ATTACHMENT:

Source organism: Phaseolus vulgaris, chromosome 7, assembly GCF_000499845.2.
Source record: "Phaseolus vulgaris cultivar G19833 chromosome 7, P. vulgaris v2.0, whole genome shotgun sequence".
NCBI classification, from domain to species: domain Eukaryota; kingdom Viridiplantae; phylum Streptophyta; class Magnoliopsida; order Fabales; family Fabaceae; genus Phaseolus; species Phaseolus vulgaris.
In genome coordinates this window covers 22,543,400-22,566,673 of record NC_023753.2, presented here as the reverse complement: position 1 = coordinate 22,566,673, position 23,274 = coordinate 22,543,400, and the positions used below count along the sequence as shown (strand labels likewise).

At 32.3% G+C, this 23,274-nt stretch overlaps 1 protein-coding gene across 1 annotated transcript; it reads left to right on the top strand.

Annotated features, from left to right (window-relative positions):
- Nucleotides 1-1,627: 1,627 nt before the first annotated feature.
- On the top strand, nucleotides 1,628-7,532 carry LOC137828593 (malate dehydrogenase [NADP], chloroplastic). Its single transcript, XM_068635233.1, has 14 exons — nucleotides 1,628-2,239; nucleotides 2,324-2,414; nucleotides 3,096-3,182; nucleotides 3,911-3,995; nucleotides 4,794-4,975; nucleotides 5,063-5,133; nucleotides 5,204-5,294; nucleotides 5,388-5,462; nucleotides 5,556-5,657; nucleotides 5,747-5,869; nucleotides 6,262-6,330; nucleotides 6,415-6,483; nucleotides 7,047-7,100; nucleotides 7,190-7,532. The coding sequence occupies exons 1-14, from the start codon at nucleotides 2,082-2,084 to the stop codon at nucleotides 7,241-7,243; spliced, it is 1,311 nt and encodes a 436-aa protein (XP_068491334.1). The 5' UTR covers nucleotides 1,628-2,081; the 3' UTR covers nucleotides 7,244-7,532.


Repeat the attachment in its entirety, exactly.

Source organism: Phaseolus vulgaris, chromosome 7, assembly GCF_000499845.2.
Source record: "Phaseolus vulgaris cultivar G19833 chromosome 7, P. vulgaris v2.0, whole genome shotgun sequence".
NCBI classification, from domain to species: domain Eukaryota; kingdom Viridiplantae; phylum Streptophyta; class Magnoliopsida; order Fabales; family Fabaceae; genus Phaseolus; species Phaseolus vulgaris.
In genome coordinates this window covers 22,543,400-22,566,673 of record NC_023753.2, presented here as the reverse complement: position 1 = coordinate 22,566,673, position 23,274 = coordinate 22,543,400, and the positions used below count along the sequence as shown (strand labels likewise).

At 32.3% G+C, this 23,274-nt stretch overlaps 1 protein-coding gene across 1 annotated transcript; it reads left to right on the top strand.

Annotated features, from left to right (window-relative positions):
- Nucleotides 1-1,627: 1,627 nt before the first annotated feature.
- On the top strand, nucleotides 1,628-7,532 carry LOC137828593 (malate dehydrogenase [NADP], chloroplastic). Its single transcript, XM_068635233.1, has 14 exons — nucleotides 1,628-2,239; nucleotides 2,324-2,414; nucleotides 3,096-3,182; nucleotides 3,911-3,995; nucleotides 4,794-4,975; nucleotides 5,063-5,133; nucleotides 5,204-5,294; nucleotides 5,388-5,462; nucleotides 5,556-5,657; nucleotides 5,747-5,869; nucleotides 6,262-6,330; nucleotides 6,415-6,483; nucleotides 7,047-7,100; nucleotides 7,190-7,532. The coding sequence occupies exons 1-14, from the start codon at nucleotides 2,082-2,084 to the stop codon at nucleotides 7,241-7,243; spliced, it is 1,311 nt and encodes a 436-aa protein (XP_068491334.1). The 5' UTR covers nucleotides 1,628-2,081; the 3' UTR covers nucleotides 7,244-7,532.